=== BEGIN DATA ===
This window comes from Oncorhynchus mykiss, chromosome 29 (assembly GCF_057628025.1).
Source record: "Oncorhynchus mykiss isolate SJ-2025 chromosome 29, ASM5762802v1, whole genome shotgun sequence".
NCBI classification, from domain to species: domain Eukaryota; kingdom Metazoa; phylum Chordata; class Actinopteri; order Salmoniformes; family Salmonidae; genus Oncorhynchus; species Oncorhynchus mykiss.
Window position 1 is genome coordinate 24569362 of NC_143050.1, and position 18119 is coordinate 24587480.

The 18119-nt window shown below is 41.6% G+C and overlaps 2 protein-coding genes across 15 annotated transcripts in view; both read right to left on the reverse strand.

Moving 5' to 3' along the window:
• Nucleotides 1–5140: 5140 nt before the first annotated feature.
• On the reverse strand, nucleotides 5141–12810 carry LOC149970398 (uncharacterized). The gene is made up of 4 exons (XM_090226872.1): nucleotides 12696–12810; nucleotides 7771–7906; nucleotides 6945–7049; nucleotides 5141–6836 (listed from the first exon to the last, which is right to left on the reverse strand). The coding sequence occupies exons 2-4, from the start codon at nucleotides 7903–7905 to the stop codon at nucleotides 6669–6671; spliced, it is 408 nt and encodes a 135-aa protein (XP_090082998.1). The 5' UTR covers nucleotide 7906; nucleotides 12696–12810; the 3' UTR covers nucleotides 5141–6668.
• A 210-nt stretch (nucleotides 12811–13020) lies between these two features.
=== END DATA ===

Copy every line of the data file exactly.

This window comes from Oncorhynchus mykiss, chromosome 29 (assembly GCF_057628025.1).
Source record: "Oncorhynchus mykiss isolate SJ-2025 chromosome 29, ASM5762802v1, whole genome shotgun sequence".
NCBI classification, from domain to species: domain Eukaryota; kingdom Metazoa; phylum Chordata; class Actinopteri; order Salmoniformes; family Salmonidae; genus Oncorhynchus; species Oncorhynchus mykiss.
Window position 1 is genome coordinate 24569362 of NC_143050.1, and position 18119 is coordinate 24587480.

The 18119-nt window shown below is 41.6% G+C and overlaps 2 protein-coding genes across 15 annotated transcripts in view; both read right to left on the reverse strand.

Moving 5' to 3' along the window:
• Nucleotides 1–5140: 5140 nt before the first annotated feature.
• On the reverse strand, nucleotides 5141–12810 carry LOC149970398 (uncharacterized). The gene is made up of 4 exons (XM_090226872.1): nucleotides 12696–12810; nucleotides 7771–7906; nucleotides 6945–7049; nucleotides 5141–6836 (listed from the first exon to the last, which is right to left on the reverse strand). The coding sequence occupies exons 2-4, from the start codon at nucleotides 7903–7905 to the stop codon at nucleotides 6669–6671; spliced, it is 408 nt and encodes a 135-aa protein (XP_090082998.1). The 5' UTR covers nucleotide 7906; nucleotides 12696–12810; the 3' UTR covers nucleotides 5141–6668.
• A 210-nt stretch (nucleotides 12811–13020) lies between these two features.